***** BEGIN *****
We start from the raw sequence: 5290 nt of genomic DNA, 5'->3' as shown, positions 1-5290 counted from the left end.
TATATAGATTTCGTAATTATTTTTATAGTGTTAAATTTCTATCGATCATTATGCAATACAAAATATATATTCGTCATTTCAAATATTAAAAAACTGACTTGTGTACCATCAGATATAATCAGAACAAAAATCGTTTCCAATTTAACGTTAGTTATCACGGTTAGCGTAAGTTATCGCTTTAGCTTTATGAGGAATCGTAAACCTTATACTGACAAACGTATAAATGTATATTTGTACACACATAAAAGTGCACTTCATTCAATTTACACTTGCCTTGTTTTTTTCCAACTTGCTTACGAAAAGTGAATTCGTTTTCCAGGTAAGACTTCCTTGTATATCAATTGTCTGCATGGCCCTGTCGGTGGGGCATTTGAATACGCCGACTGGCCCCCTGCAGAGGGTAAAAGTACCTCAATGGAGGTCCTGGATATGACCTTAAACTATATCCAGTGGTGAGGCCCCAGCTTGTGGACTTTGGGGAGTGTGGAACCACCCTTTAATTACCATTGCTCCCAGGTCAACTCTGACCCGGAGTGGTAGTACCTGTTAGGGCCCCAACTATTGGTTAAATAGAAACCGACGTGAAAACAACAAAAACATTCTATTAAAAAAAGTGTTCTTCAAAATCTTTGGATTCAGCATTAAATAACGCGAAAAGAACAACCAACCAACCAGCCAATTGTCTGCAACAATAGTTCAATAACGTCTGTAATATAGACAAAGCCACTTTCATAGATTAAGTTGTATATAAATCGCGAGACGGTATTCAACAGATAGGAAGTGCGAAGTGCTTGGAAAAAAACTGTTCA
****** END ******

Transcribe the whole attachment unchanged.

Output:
We start from the raw sequence: 5290 nt of genomic DNA, 5'->3' as shown, positions 1-5290 counted from the left end.
TATATAGATTTCGTAATTATTTTTATAGTGTTAAATTTCTATCGATCATTATGCAATACAAAATATATATTCGTCATTTCAAATATTAAAAAACTGACTTGTGTACCATCAGATATAATCAGAACAAAAATCGTTTCCAATTTAACGTTAGTTATCACGGTTAGCGTAAGTTATCGCTTTAGCTTTATGAGGAATCGTAAACCTTATACTGACAAACGTATAAATGTATATTTGTACACACATAAAAGTGCACTTCATTCAATTTACACTTGCCTTGTTTTTTTCCAACTTGCTTACGAAAAGTGAATTCGTTTTCCAGGTAAGACTTCCTTGTATATCAATTGTCTGCATGGCCCTGTCGGTGGGGCATTTGAATACGCCGACTGGCCCCCTGCAGAGGGTAAAAGTACCTCAATGGAGGTCCTGGATATGACCTTAAACTATATCCAGTGGTGAGGCCCCAGCTTGTGGACTTTGGGGAGTGTGGAACCACCCTTTAATTACCATTGCTCCCAGGTCAACTCTGACCCGGAGTGGTAGTACCTGTTAGGGCCCCAACTATTGGTTAAATAGAAACCGACGTGAAAACAACAAAAACATTCTATTAAAAAAAGTGTTCTTCAAAATCTTTGGATTCAGCATTAAATAACGCGAAAAGAACAACCAACCAACCAGCCAATTGTCTGCAACAATAGTTCAATAACGTCTGTAATATAGACAAAGCCACTTTCATAGATTAAGTTGTATATAAATCGCGAGACGGTATTCAACAGATAGGAAGTGCGAAGTGCTTGGAAAAAAACTGTTCA